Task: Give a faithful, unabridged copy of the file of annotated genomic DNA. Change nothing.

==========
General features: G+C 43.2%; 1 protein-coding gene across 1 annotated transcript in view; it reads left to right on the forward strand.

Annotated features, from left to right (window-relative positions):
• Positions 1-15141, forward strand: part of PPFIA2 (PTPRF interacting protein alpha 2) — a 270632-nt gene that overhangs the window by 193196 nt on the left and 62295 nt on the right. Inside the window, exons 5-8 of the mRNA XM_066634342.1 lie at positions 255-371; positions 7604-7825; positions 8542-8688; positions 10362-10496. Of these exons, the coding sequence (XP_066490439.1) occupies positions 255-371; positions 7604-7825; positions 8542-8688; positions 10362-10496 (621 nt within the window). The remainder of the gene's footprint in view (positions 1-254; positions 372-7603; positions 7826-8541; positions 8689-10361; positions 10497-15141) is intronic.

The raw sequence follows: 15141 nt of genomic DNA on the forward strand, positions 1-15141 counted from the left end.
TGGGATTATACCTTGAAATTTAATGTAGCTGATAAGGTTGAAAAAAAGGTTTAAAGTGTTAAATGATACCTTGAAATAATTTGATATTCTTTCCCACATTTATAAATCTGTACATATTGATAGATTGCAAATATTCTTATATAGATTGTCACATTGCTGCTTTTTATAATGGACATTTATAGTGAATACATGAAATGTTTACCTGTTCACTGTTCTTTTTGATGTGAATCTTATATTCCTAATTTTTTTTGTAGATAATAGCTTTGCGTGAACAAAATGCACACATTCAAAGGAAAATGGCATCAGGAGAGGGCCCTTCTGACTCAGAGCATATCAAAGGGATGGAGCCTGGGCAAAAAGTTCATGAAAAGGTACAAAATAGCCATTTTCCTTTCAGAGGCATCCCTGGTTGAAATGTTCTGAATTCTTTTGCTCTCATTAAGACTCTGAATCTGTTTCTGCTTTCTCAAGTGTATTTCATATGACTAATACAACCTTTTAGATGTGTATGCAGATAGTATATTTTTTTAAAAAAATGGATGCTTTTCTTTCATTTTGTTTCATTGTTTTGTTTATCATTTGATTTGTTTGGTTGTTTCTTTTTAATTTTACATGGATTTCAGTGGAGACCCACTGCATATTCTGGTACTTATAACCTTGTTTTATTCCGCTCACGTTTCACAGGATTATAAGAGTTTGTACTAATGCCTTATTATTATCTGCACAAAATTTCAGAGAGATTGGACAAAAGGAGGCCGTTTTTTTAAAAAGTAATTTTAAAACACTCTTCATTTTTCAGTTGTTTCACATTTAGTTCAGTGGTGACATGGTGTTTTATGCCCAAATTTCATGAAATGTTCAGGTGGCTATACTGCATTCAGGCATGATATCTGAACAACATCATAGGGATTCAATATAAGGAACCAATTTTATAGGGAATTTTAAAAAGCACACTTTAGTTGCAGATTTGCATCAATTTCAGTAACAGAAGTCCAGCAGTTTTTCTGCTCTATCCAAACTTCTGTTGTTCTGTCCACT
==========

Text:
General features: G+C 43.2%; 1 protein-coding gene across 1 annotated transcript in view; it reads left to right on the forward strand.

Annotated features, from left to right (window-relative positions):
• Positions 1-15141, forward strand: part of PPFIA2 (PTPRF interacting protein alpha 2) — a 270632-nt gene that overhangs the window by 193196 nt on the left and 62295 nt on the right. Inside the window, exons 5-8 of the mRNA XM_066634342.1 lie at positions 255-371; positions 7604-7825; positions 8542-8688; positions 10362-10496. Of these exons, the coding sequence (XP_066490439.1) occupies positions 255-371; positions 7604-7825; positions 8542-8688; positions 10362-10496 (621 nt within the window). The remainder of the gene's footprint in view (positions 1-254; positions 372-7603; positions 7826-8541; positions 8689-10361; positions 10497-15141) is intronic.

The raw sequence follows: 15141 nt of genomic DNA on the forward strand, positions 1-15141 counted from the left end.
TGGGATTATACCTTGAAATTTAATGTAGCTGATAAGGTTGAAAAAAAGGTTTAAAGTGTTAAATGATACCTTGAAATAATTTGATATTCTTTCCCACATTTATAAATCTGTACATATTGATAGATTGCAAATATTCTTATATAGATTGTCACATTGCTGCTTTTTATAATGGACATTTATAGTGAATACATGAAATGTTTACCTGTTCACTGTTCTTTTTGATGTGAATCTTATATTCCTAATTTTTTTTGTAGATAATAGCTTTGCGTGAACAAAATGCACACATTCAAAGGAAAATGGCATCAGGAGAGGGCCCTTCTGACTCAGAGCATATCAAAGGGATGGAGCCTGGGCAAAAAGTTCATGAAAAGGTACAAAATAGCCATTTTCCTTTCAGAGGCATCCCTGGTTGAAATGTTCTGAATTCTTTTGCTCTCATTAAGACTCTGAATCTGTTTCTGCTTTCTCAAGTGTATTTCATATGACTAATACAACCTTTTAGATGTGTATGCAGATAGTATATTTTTTTAAAAAAATGGATGCTTTTCTTTCATTTTGTTTCATTGTTTTGTTTATCATTTGATTTGTTTGGTTGTTTCTTTTTAATTTTACATGGATTTCAGTGGAGACCCACTGCATATTCTGGTACTTATAACCTTGTTTTATTCCGCTCACGTTTCACAGGATTATAAGAGTTTGTACTAATGCCTTATTATTATCTGCACAAAATTTCAGAGAGATTGGACAAAAGGAGGCCGTTTTTTTAAAAAGTAATTTTAAAACACTCTTCATTTTTCAGTTGTTTCACATTTAGTTCAGTGGTGACATGGTGTTTTATGCCCAAATTTCATGAAATGTTCAGGTGGCTATACTGCATTCAGGCATGATATCTGAACAACATCATAGGGATTCAATATAAGGAACCAATTTTATAGGGAATTTTAAAAAGCACACTTTAGTTGCAGATTTGCATCAATTTCAGTAACAGAAGTCCAGCAGTTTTTCTGCTCTATCCAAACTTCTGTTGTTCTGTCCACT